Rev. Jonathan Swift

Isaac D'Israeli, in Quarrels of Authors (1814) 3:297-99.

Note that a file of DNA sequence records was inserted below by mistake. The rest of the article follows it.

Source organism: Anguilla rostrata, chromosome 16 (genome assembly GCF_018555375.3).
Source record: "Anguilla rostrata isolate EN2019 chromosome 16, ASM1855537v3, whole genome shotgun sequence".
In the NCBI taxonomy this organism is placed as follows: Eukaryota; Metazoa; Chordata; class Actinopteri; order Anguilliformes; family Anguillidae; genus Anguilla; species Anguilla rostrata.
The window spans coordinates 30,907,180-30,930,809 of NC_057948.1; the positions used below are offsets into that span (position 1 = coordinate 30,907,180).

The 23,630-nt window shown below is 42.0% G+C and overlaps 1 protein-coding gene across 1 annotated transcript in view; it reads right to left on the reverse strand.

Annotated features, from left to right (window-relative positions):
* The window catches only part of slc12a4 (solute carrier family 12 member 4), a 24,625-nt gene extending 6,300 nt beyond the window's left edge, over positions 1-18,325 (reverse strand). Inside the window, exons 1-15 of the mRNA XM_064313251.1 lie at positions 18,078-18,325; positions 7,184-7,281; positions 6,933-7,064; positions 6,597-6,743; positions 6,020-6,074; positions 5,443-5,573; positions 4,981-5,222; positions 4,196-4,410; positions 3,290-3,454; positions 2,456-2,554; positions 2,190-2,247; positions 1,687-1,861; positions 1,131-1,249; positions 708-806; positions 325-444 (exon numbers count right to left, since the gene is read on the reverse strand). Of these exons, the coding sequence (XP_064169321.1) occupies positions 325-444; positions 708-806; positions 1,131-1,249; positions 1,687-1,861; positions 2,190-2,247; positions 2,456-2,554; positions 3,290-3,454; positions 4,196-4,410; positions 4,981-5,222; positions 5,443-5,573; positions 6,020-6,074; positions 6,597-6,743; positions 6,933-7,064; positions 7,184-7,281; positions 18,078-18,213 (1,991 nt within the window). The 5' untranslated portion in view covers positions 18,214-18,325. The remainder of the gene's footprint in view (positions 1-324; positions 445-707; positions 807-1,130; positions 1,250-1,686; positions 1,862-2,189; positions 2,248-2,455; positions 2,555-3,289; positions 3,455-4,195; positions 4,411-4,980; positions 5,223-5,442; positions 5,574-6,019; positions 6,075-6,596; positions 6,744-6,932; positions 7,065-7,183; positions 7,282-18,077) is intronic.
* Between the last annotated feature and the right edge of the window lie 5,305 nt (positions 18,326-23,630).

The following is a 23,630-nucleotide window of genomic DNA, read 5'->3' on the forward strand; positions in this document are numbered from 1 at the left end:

Having, when young, composed one of the wild Pindarics of the time, addressed to the Athenian Society, and DRYDEN, judiciously observing that "cousin JONATHAN would never be a Poet," the enraged Wit, after he had reached the maturity of his own admirable judgment, and must have been well aware of the truth of the friendly prediction, could never forgive it. He has indulged the utmost licentiousness of personal rancour; he places DRYDEN by the side of the lowest of Poets; he even puns miserably on his name to degrade him as the "emptiest" of Writers; and for that spirited Translation of VIRGIL which was admired even by POPE, he employs the most grotesque sarcastic images to mark his diminutive genius — for this Version-maker is so lost in VIRGIL, that he is like "the Lady in a Lobster; a Mouse under a canopy of state; a shriveled Beau within the penthouse of a full-bottomed perriwig." He never was generous enough to contradict his opinion, and persisted to the last.—